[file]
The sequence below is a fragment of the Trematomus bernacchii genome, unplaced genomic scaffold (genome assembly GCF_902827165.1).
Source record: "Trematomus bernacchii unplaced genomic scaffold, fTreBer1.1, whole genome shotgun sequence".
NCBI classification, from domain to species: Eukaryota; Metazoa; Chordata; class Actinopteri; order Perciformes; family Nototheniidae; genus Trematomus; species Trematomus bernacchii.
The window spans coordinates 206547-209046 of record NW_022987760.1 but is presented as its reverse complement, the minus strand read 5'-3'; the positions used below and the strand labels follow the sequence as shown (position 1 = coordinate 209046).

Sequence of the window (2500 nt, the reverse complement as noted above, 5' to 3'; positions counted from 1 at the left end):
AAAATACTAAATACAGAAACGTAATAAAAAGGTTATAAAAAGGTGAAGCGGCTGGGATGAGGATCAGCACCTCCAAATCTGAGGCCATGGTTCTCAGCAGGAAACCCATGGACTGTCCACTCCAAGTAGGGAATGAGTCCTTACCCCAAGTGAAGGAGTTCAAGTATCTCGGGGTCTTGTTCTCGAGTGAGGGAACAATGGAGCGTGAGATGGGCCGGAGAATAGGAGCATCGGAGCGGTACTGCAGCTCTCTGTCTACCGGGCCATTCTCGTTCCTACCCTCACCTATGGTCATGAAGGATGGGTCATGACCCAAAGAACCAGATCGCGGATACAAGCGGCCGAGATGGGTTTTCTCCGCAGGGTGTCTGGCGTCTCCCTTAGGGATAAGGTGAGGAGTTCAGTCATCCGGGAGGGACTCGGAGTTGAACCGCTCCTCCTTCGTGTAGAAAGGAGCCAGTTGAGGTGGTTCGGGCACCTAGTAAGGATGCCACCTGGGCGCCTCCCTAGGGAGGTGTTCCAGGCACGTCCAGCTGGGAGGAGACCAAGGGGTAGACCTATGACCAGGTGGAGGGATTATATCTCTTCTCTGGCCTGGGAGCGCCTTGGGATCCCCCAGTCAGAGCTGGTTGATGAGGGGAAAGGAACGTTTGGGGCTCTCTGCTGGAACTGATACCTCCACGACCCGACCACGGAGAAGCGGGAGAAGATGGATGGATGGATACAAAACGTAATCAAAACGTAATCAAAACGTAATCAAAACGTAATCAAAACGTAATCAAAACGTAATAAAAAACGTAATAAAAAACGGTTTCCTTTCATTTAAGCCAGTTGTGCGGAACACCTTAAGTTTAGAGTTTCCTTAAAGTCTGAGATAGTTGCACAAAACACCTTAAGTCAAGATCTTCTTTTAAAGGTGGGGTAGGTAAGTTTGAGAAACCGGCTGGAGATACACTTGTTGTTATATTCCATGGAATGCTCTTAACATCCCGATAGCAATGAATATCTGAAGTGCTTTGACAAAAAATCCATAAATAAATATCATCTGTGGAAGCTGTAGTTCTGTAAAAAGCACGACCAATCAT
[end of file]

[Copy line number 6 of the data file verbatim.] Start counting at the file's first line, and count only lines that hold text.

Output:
AAAATACTAAATACAGAAACGTAATAAAAAGGTTATAAAAAGGTGAAGCGGCTGGGATGAGGATCAGCACCTCCAAATCTGAGGCCATGGTTCTCAGCAGGAAACCCATGGACTGTCCACTCCAAGTAGGGAATGAGTCCTTACCCCAAGTGAAGGAGTTCAAGTATCTCGGGGTCTTGTTCTCGAGTGAGGGAACAATGGAGCGTGAGATGGGCCGGAGAATAGGAGCATCGGAGCGGTACTGCAGCTCTCTGTCTACCGGGCCATTCTCGTTCCTACCCTCACCTATGGTCATGAAGGATGGGTCATGACCCAAAGAACCAGATCGCGGATACAAGCGGCCGAGATGGGTTTTCTCCGCAGGGTGTCTGGCGTCTCCCTTAGGGATAAGGTGAGGAGTTCAGTCATCCGGGAGGGACTCGGAGTTGAACCGCTCCTCCTTCGTGTAGAAAGGAGCCAGTTGAGGTGGTTCGGGCACCTAGTAAGGATGCCACCTGGGCGCCTCCCTAGGGAGGTGTTCCAGGCACGTCCAGCTGGGAGGAGACCAAGGGGTAGACCTATGACCAGGTGGAGGGATTATATCTCTTCTCTGGCCTGGGAGCGCCTTGGGATCCCCCAGTCAGAGCTGGTTGATGAGGGGAAAGGAACGTTTGGGGCTCTCTGCTGGAACTGATACCTCCACGACCCGACCACGGAGAAGCGGGAGAAGATGGATGGATGGATACAAAACGTAATCAAAACGTAATCAAAACGTAATCAAAACGTAATCAAAACGTAATCAAAACGTAATAAAAAACGTAATAAAAAACGGTTTCCTTTCATTTAAGCCAGTTGTGCGGAACACCTTAAGTTTAGAGTTTCCTTAAAGTCTGAGATAGTTGCACAAAACACCTTAAGTCAAGATCTTCTTTTAAAGGTGGGGTAGGTAAGTTTGAGAAACCGGCTGGAGATACACTTGTTGTTATATTCCATGGAATGCTCTTAACATCCCGATAGCAATGAATATCTGAAGTGCTTTGACAAAAAATCCATAAATAAATATCATCTGTGGAAGCTGTAGTTCTGTAAAAAGCACGACCAATCAT